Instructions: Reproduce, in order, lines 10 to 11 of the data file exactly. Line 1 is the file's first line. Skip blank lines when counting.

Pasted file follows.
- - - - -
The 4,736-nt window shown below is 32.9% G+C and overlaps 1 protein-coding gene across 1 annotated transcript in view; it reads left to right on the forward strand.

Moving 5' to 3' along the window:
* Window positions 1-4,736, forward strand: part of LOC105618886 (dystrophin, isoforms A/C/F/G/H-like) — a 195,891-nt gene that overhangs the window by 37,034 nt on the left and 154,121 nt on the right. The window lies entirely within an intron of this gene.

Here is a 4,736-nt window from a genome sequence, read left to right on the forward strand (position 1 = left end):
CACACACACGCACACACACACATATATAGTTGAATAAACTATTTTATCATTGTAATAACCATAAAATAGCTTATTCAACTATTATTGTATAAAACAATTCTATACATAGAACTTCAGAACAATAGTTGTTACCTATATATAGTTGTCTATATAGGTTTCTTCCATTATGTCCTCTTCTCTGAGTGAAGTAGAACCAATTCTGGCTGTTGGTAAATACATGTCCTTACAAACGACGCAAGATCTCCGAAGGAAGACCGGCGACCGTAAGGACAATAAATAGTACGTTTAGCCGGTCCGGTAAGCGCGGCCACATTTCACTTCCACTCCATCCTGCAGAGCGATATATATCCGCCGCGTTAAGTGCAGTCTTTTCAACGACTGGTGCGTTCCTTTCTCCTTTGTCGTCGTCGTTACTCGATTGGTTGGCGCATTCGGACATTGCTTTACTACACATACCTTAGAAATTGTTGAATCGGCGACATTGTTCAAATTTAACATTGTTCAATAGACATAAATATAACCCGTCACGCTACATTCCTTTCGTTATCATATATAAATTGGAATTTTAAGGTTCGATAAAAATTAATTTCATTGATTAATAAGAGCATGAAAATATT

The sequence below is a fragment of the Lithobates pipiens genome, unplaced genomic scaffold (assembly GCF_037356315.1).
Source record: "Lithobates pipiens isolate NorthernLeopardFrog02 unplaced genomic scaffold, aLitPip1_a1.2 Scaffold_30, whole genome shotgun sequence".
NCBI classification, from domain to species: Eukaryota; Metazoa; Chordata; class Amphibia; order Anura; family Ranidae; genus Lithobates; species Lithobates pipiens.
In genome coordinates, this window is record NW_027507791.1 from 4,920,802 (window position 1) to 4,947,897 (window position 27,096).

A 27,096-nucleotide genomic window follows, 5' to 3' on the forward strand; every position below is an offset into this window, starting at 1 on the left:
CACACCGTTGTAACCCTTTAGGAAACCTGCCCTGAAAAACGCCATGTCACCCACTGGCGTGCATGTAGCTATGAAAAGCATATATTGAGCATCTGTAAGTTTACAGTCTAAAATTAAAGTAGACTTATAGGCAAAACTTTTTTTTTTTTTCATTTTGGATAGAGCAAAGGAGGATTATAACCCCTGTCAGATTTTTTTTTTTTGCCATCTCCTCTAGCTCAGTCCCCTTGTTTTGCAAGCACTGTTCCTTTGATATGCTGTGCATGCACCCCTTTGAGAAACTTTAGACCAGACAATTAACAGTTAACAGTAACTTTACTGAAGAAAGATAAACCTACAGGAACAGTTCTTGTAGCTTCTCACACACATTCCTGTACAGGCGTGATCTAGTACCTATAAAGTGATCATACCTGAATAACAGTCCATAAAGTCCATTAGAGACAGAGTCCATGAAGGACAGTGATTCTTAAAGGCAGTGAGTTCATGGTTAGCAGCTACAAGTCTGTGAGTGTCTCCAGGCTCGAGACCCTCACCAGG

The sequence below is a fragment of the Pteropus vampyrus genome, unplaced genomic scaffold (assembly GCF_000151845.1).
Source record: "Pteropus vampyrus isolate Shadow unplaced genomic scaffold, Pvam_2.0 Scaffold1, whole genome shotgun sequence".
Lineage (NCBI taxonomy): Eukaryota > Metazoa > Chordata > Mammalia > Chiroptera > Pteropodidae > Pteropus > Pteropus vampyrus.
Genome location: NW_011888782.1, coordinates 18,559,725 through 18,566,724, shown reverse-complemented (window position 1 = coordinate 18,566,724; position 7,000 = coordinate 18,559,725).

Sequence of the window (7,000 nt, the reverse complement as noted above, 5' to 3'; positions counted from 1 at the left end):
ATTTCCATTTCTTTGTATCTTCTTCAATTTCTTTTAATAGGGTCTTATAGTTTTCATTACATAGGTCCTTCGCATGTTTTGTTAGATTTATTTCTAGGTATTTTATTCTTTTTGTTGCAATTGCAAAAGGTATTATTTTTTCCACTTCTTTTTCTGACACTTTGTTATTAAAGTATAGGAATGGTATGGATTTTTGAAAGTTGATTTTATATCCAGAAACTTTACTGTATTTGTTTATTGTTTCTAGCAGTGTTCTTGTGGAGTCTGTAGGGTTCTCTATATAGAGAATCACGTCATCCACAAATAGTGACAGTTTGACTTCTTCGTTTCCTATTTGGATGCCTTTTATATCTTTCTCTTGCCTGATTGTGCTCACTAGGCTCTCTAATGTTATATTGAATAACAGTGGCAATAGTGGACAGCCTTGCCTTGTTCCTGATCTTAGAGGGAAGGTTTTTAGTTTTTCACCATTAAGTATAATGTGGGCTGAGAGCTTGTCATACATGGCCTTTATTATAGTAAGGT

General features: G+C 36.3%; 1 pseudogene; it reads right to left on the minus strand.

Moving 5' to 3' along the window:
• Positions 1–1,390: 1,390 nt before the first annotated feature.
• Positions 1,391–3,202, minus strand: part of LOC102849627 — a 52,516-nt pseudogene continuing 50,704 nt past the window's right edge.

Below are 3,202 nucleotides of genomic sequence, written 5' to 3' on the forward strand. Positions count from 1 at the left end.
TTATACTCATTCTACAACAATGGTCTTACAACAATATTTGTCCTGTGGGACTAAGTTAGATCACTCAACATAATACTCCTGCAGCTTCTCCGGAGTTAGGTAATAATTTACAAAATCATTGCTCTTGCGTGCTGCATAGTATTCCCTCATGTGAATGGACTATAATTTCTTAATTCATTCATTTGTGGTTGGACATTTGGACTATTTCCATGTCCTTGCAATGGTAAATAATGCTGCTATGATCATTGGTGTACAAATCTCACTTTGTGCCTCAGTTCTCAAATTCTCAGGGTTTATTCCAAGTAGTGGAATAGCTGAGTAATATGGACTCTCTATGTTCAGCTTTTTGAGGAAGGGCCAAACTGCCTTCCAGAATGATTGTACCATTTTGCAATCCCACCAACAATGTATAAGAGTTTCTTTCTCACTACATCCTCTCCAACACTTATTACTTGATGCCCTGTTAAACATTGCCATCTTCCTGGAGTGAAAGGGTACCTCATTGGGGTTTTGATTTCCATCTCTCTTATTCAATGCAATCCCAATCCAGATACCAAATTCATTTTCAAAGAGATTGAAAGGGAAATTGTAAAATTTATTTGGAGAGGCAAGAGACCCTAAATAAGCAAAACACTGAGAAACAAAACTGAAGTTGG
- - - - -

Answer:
A 27,096-nucleotide genomic window follows, 5' to 3' on the forward strand; every position below is an offset into this window, starting at 1 on the left:
CACACCGTTGTAACCCTTTAGGAAACCTGCCCTGAAAAACGCCATGTCACCCACTGGCGTGCATGTAGCTATGAAAAGCATATATTGAGCATCTGTAAGTTTACAGTCTAAAATTAAAGTAGACTTATAGGCAAAACTTTTTTTTTTTTTCATTTTGGATAGAGCAAAGGAGGATTATAACCCCTGTCAGATTTTTTTTTTTTGCCATCTCCTCTAGCTCAGTCCCCTTGTTTTGCAAGCACTGTTCCTTTGATATGCTGTGCATGCACCCCTTTGAGAAACTTTAGACCAGACAATTAACAGTTAACAGTAACTTTACTGAAGAAAGATAAACCTACAGGAACAGTTCTTGTAGCTTCTCACACACATTCCTGTACAGGCGTGATCTAGTACCTATAAAGTGATCATACCTGAATAACAGTCCATAAAGTCCATTAGAGACAGAGTCCATGAAGGACAGTGATTCTTAAAGGCAGTGAGTTCATGGTTAGCAGCTACAAGTCTGTGAGTGTCTCCAGGCTCGAGACCCTCACCAGG